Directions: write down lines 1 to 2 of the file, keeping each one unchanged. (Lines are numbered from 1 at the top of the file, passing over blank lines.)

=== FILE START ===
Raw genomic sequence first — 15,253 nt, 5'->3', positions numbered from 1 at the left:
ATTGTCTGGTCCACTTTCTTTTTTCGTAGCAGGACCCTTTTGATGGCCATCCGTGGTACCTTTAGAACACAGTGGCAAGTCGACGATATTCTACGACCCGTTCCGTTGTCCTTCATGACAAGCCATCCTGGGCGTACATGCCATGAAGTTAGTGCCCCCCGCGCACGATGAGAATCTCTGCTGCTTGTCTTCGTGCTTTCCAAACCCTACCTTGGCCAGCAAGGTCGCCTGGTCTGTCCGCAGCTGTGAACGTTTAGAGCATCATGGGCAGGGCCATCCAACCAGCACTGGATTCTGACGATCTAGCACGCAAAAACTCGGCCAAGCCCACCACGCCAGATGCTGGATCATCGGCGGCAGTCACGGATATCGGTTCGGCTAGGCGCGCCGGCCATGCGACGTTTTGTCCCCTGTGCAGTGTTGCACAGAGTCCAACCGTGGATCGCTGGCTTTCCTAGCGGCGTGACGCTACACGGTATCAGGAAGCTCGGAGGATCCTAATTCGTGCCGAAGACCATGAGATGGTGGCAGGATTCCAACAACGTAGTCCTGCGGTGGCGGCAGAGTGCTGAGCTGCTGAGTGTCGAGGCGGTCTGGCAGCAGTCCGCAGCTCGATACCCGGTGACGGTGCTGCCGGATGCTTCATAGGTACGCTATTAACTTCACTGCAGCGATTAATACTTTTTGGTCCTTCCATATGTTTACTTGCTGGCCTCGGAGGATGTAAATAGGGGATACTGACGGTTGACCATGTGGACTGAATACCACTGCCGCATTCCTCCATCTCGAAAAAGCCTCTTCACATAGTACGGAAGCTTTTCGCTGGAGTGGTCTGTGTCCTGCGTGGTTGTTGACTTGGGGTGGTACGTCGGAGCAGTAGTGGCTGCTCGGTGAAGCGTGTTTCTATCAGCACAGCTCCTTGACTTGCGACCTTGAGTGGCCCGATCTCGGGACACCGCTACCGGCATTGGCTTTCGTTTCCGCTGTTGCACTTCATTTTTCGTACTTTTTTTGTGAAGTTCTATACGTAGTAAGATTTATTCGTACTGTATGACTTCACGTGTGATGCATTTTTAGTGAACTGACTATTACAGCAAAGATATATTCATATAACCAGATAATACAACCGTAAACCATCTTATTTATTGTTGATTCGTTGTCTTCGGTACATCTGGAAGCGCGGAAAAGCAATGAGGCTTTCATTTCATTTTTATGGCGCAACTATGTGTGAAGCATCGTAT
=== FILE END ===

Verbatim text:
Raw genomic sequence first — 15,253 nt, 5'->3', positions numbered from 1 at the left:
ATTGTCTGGTCCACTTTCTTTTTTCGTAGCAGGACCCTTTTGATGGCCATCCGTGGTACCTTTAGAACACAGTGGCAAGTCGACGATATTCTACGACCCGTTCCGTTGTCCTTCATGACAAGCCATCCTGGGCGTACATGCCATGAAGTTAGTGCCCCCCGCGCACGATGAGAATCTCTGCTGCTTGTCTTCGTGCTTTCCAAACCCTACCTTGGCCAGCAAGGTCGCCTGGTCTGTCCGCAGCTGTGAACGTTTAGAGCATCATGGGCAGGGCCATCCAACCAGCACTGGATTCTGACGATCTAGCACGCAAAAACTCGGCCAAGCCCACCACGCCAGATGCTGGATCATCGGCGGCAGTCACGGATATCGGTTCGGCTAGGCGCGCCGGCCATGCGACGTTTTGTCCCCTGTGCAGTGTTGCACAGAGTCCAACCGTGGATCGCTGGCTTTCCTAGCGGCGTGACGCTACACGGTATCAGGAAGCTCGGAGGATCCTAATTCGTGCCGAAGACCATGAGATGGTGGCAGGATTCCAACAACGTAGTCCTGCGGTGGCGGCAGAGTGCTGAGCTGCTGAGTGTCGAGGCGGTCTGGCAGCAGTCCGCAGCTCGATACCCGGTGACGGTGCTGCCGGATGCTTCATAGGTACGCTATTAACTTCACTGCAGCGATTAATACTTTTTGGTCCTTCCATATGTTTACTTGCTGGCCTCGGAGGATGTAAATAGGGGATACTGACGGTTGACCATGTGGACTGAATACCACTGCCGCATTCCTCCATCTCGAAAAAGCCTCTTCACATAGTACGGAAGCTTTTCGCTGGAGTGGTCTGTGTCCTGCGTGGTTGTTGACTTGGGGTGGTACGTCGGAGCAGTAGTGGCTGCTCGGTGAAGCGTGTTTCTATCAGCACAGCTCCTTGACTTGCGACCTTGAGTGGCCCGATCTCGGGACACCGCTACCGGCATTGGCTTTCGTTTCCGCTGTTGCACTTCATTTTTCGTACTTTTTTTGTGAAGTTCTATACGTAGTAAGATTTATTCGTACTGTATGACTTCACGTGTGATGCATTTTTAGTGAACTGACTATTACAGCAAAGATATATTCATATAACCAGATAATACAACCGTAAACCATCTTATTTATTGTTGATTCGTTGTCTTCGGTACATCTGGAAGCGCGGAAAAGCAATGAGGCTTTCATTTCATTTTTATGGCGCAACTATGTGTGAAGCATCGTAT